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Robert Cummings
Classical Net, April 2009

In my initial overview of this series, I covered the first two volumes of the sonatas [respectively, Nos. 1, 2, 19 & 20 (8.571251) and Nos. 3, 5 & 18 (8.571254)] and the first volumes of the concertos [Nos. 1 & 2 (8.571253)] and the symphonies [Nos. 1 & 2 (8.571252)]. All performances were fine.

As I mentioned in that review, the concertos in this series [8.571257] are newly recorded (2008), while the other works were previously issued. These three sonatas [8.571256] were recorded in May, 1994 and the symphonies in July, 1985. To describe Biret’s approach to Liszt’s transcriptions of the symphonies [8.571256] , I think it’s fair to say that her adagios and andantes tend to be slower than usual, while her allegros, if not up to consensus speeds, are generally spirited. She probes deep in the slower movements and slower moments: try her opening in the Fourth, where there is a heightened sense of mystery, and her second movement, which features a lovely lyrical flow at the expense of underlying momentum.

Biret’s Fifth features a first movement tempo that goes contrary to her generally lively allegros: here she is weighty and dark, especially in her treatment of the famous opening motto, which takes on an ominous character. The second movement, at 14:08, is definitely on the slow side, but all is darkly atmospheric, almost as if this music is a close cousin to the funeral march in the Eroica. For as slow as her tempo is here (which I doubt would ever work in an orchestral performance), it is quite compelling, with the big brass proclamations sounding glorious and triumphant on the piano and providing brilliant contrast to the otherwise dark mood.

Biret’s third movement tends toward the epic, while her finale is triumphant and festive. Overall, she gives the listener more probing, less driven accounts of these symphonies. Everything is well thought out to the tiniest detail and Biret’s technique is fully up to the Lisztian demands. The sound is close and clear.

If Biret’s symphonies are a bit less lively than what one might expect, her sonatas brim with life and vitality. The 7th features a perky opening Presto, an infectious, bouncy Menuetto and a lively, playful finale. The second movement Largo is appropriately brooding and intense. All in all, a fine performance.

The famous Waldstein Sonata gets a splendid reading here. The first movement is thrilling and dramatic, and the finale gloriously triumphant. There is an obvious mistake at 2:25 in the finale, but I admire Biret for leaving it in: why do a retake when the performance is so utterly compelling?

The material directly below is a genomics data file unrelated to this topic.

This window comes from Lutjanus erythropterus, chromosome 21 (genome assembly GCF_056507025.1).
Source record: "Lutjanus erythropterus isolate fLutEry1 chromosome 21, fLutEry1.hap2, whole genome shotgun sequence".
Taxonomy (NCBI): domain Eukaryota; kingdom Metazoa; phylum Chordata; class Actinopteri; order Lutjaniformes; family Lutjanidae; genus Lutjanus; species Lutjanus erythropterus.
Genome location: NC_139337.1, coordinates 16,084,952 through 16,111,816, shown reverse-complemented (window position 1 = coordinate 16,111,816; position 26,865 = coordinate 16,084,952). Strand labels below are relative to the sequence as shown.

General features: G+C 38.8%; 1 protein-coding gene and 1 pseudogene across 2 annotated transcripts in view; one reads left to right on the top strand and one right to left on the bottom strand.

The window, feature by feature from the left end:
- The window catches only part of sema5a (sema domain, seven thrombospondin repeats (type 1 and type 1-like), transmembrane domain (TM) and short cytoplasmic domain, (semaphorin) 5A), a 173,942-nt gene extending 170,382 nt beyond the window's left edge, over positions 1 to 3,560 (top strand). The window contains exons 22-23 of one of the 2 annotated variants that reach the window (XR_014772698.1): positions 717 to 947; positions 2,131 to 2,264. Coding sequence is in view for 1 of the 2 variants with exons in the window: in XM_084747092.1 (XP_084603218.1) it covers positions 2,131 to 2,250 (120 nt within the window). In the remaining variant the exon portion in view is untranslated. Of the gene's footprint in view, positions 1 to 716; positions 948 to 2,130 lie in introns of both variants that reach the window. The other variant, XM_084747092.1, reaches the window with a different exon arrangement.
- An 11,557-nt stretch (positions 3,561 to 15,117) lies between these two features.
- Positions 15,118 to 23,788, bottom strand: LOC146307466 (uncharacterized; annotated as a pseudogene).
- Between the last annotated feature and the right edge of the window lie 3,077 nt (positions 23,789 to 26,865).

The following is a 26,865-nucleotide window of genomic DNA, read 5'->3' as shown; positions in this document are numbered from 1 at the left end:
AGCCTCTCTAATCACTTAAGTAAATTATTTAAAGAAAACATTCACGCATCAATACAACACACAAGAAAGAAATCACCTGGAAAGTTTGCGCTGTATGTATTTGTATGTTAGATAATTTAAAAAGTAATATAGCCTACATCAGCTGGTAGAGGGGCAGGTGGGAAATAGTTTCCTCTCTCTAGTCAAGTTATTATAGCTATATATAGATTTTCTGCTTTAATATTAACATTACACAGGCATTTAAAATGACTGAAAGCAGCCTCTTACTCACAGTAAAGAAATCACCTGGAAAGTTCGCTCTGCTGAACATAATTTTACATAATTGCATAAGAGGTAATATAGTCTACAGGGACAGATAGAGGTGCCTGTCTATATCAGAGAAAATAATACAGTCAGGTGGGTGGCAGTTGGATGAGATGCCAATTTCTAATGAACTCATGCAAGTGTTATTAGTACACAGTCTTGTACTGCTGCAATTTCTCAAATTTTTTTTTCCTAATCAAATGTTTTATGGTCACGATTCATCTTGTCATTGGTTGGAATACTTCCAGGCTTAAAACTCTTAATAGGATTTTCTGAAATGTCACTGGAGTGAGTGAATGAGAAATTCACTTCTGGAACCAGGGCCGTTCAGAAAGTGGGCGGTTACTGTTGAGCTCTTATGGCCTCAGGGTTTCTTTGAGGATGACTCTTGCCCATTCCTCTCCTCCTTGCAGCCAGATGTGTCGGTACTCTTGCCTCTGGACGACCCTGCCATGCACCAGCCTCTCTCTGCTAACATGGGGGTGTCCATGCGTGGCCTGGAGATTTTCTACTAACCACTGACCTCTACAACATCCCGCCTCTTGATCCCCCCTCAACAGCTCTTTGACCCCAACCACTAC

The short #25 sparkles with energy and joy in the outer movements, while the inner Andante finds Biret infusing the landscape with a necessary sense of momentum. All in all, this volume of sonatas, which also features fine sound reproduction, must rank highly on anybody’s chart.

That same clarity, attention to detail and deft sense for drama are in evidence in the performance of the concertos. If Alfred Brendel is lean and classical in his several Beethoven cycles, and Schnabel is driven and intense in his, Biret is monumental, dark and probing. In general her tempos, while well within standard ranges, are a bit more relaxed than those of most other pianists. Her dynamics are well judged, but tend to favor fortes more than pianos. Her accents can be strong: try the opening moments of the finale of the 3rd, where she often puts weight into bass notes or punctuates key rhythmic points with extra power. Her first movement is muscular and epic, with judicious pacing and intelligent phrasing.

Biret’s 4th is also epic, but has an attractive playfulness in the first movement, which contrasts well with the more serious music: the concerto opens with the same famous motto presented in the Fifth Symphony, but here it is less vehement. The second movement is appropriately dark and the finale joyous and grand. Again, Biret brings out much detail, and phrases the music intelligently throughout. The Bilkent Symphony, comprised of university and professional musicians from Turkey and a dozen other countries, plays well…Antoni Wit conducts with a knowing hand, and the sound is vivid and powerful. Biret’s cycle of concertos may well go down with the finer recorded efforts, including those of Alfred Brendel.

David Denton
David's Review Corner, March 2009

The second installment of the Beethoven’s piano concertos recorded last year to supplement the projected Idil Biret Archive. If you return to my January reviews, you will find details of the project that will include all recordings from 1949, at the age of eight, through to the present day. As I have commented earlier, Biret was a pupil of Cortot and some of his freedom of approach has passed to his student, but she was also a pupil of Wilhelm Kempff and in this concerto series I hear a great deal of his style of performance. That said, these are still very personal performances, her occasional clipping of notes a characteristic that I enjoy. Above all the unhurried pacing allows the music time to breath, the Largo of the Third unfolding in an almost dreamlike quality. The Rondo finale is happy, unrushed, and avoids the lighthearted romp than many young pianists find in the movement. The opening movement of the Fourth is marked Allegro con brio, Biret tending to ignore the last two words where today they are fashionable. The short middle movement is a joy, and I much admire Biret resisting the temptation of trying to do something different—as seems to be the wont of today’s pianists—in the transition to the Rondo finale. The Bilkent Symphony is a modern instrument orchestra offering that lightweight accompaniment we have come to expect from a period chamber group. Conductor, Antoni Wit, and the engineers create a near perfect balance.

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